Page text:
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Inside look at Stanford Track and Field: Day 2

NEW (Page 3)

Hey guys,

I hope that you enjoyed the first installment of the track and field practice blog yesterday. Our regional competitors leave for Austin, Texas, today, so yesterday was their last day on campus until they return this weekend.

Some of the distance runners had a long day. The usual 7:15 a.m. Monday-Wednesday-Thursday practice crowd was sparse, with only five — four redshirting freshman plus junior Erik Olson — embarking on a run east of campus past Gunn High School and into Los Altos Hills. Most of the distance crew — men and women — reconvened at 2:30 p.m. for a weight room session before heading out for the day’s second run.

Also in the afternoon, our four regional competitors in the 1,500 meters — Mike, Stutz, Marco Bertolotti and Justin Brinkley — had one final tune-up workout before going down to Texas. The work was relatively easy: two 800s at 5k pace, four 400s at 64-66 seconds apiece and four 150s at race pace.

Other men’s regional competitors out at Cobb Track & Angell Field this afternoon included senior javelin thrower Aaron Konigsberg, whose workout included mobility drills over hurdles, and sophomore hammer thrower Lucas Rowley, who was going through a session under the watchful eye of associate head coach Michele Eisenreich.

While the work is intense, practice can have its lighter moments. Senior thrower Geoff Tabor, who will be competing in both the shot put and the discus at the regional meet, and I happen to think the movie “O Brother, Where Art Thou?” is one of the greatest films of all time. Over the past few weeks we’ve been quoting lines of the movie back and forth to one another, usually accompanied by Geoff’s raucous and infectious laughter. Our dialogue yesterday started in the locker room when I started singing the Soggy Bottom Boys and continued out to the track. But I digress. Back to track and field.

Our women’s squad is sending 10 distance runners to Austin, including three half-milers. Justine Fedronic, Amy Weissenbach and Claudia Sanders are at the core of a strong middle distance group and they hit the track for the final time yesterday before departing this [Tuesday] afternoon. This crew completed four 400s, four 200s and four 80 meter all-out sprints in advance of its Thursday preliminary round.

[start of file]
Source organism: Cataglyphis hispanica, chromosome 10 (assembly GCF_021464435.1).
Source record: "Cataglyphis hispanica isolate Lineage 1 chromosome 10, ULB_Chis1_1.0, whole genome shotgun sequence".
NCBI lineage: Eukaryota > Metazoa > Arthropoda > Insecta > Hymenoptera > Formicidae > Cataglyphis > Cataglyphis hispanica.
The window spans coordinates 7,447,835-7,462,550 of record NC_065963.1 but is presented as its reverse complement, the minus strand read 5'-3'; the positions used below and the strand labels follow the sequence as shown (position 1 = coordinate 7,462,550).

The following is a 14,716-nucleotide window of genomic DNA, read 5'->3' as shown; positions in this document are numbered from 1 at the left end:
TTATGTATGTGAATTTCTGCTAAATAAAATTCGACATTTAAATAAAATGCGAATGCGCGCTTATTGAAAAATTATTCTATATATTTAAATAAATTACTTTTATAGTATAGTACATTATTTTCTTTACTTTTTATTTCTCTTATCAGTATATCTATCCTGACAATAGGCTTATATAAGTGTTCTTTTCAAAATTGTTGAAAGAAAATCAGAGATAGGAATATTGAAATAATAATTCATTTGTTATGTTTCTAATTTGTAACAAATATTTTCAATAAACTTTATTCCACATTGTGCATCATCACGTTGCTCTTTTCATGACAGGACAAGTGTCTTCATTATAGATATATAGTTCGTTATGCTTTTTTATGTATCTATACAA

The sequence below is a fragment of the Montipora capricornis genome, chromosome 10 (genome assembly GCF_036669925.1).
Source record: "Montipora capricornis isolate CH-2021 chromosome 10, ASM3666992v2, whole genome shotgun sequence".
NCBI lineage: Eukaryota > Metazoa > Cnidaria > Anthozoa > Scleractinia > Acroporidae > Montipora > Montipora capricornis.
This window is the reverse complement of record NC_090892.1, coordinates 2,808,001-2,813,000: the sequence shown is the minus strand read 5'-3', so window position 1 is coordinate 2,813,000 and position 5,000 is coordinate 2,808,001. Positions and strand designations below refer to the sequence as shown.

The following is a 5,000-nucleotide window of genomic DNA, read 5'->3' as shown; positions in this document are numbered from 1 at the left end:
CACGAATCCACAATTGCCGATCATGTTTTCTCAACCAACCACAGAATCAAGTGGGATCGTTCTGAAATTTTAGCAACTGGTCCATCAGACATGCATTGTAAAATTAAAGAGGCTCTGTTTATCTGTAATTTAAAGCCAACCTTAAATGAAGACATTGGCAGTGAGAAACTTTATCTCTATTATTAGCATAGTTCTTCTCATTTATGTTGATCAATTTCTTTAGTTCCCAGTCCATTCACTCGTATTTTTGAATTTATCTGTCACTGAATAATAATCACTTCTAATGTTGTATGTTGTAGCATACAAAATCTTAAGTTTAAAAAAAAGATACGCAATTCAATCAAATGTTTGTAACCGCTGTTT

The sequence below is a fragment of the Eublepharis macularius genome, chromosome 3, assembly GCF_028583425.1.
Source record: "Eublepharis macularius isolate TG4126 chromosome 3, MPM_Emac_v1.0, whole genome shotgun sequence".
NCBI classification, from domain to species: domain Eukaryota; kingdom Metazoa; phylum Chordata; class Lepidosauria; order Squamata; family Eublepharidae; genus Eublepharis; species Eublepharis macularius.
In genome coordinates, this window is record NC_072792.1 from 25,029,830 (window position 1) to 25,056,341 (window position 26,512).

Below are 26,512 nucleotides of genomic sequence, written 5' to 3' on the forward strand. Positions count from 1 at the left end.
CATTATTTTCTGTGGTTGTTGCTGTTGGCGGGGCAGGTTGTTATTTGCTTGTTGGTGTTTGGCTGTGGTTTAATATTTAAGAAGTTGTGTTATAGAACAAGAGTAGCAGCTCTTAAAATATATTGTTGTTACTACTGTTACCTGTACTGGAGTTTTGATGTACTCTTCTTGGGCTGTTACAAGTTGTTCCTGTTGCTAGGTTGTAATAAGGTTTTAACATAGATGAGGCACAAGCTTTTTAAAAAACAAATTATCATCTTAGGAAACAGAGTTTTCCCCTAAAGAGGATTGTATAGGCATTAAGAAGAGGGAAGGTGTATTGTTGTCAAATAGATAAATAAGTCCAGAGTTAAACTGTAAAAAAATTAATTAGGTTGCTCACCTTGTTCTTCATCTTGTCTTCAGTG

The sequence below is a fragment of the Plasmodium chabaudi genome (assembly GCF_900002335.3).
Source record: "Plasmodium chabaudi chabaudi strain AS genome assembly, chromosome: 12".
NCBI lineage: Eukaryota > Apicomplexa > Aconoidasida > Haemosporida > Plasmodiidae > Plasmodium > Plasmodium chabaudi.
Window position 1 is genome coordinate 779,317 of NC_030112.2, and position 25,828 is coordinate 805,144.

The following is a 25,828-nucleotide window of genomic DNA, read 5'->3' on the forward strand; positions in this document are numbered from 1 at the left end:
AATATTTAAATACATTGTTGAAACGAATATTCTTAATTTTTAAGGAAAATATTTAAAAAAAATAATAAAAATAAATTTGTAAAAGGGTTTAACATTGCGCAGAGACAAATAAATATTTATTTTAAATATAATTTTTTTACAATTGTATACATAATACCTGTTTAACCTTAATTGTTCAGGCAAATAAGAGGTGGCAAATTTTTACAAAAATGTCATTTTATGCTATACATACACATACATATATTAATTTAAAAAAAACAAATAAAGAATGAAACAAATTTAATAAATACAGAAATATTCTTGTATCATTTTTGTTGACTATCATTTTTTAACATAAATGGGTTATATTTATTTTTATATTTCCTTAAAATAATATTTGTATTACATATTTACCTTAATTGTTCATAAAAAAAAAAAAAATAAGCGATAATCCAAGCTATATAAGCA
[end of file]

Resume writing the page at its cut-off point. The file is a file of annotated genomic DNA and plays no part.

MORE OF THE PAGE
Jess Tonn and Emilie Amaro — both running the 5,000 meters — were seen running a few strides on the backstretch after their easy runs. Kori Carter — yes, the Kori Carter — was spending a little quality time with coach Jody Stewart under some shade at one end of the track, while high jumper Elaine Patten was perfecting her Fosbury Flop technique with coach Mike Eskind.

All the while, first-year head coach Chris Miltenberg sat in whatever shade he could find at the south end of the bleachers. Coach Milt has really worked hard to change the culture of Stanford track and field, preaching dedication, commitment, attention to detail in everything that has done. His “all-in” mentality has permeated the entire program, and while the results may not be there at the moment, he believes we’re moving in the right direction.

“The train is leaving,” he says in meetings, adding, “and you will get left behind.”

Miltenberg’s no-nonsense attitude is a stark contrast from the previous coaching staff and is something everyone has had to get used to. For some athletes, it hasn’t been an easy transition — by my count, the team is about 20 percent smaller than it was in September — but I think by now those who are left have really bought into the vision that Coach Milt and his staff have for this program.

About Cameron Miller

Cameron Miller is a sports desk editor for The Stanford Daily's Vol. 246 and is the men's and women's golf writer. He also writes on NCAA-related matters. Cameron is also a Stanford student-athlete, competing on the cross country and track and field teams. He is originally from Bakersfield, California, but spends most of his time away from the Farm on the state's Central Coast. Contact him at cmiller6@stanford.edu.
  • JB

    Say, any of you boys smithies? Or, if not smithies per se, were you otherwise trained in the metallurgic arts before straitened circumstances forced you into a life of aimless wanderin’?
    In Austin it will be a kicking sitiation!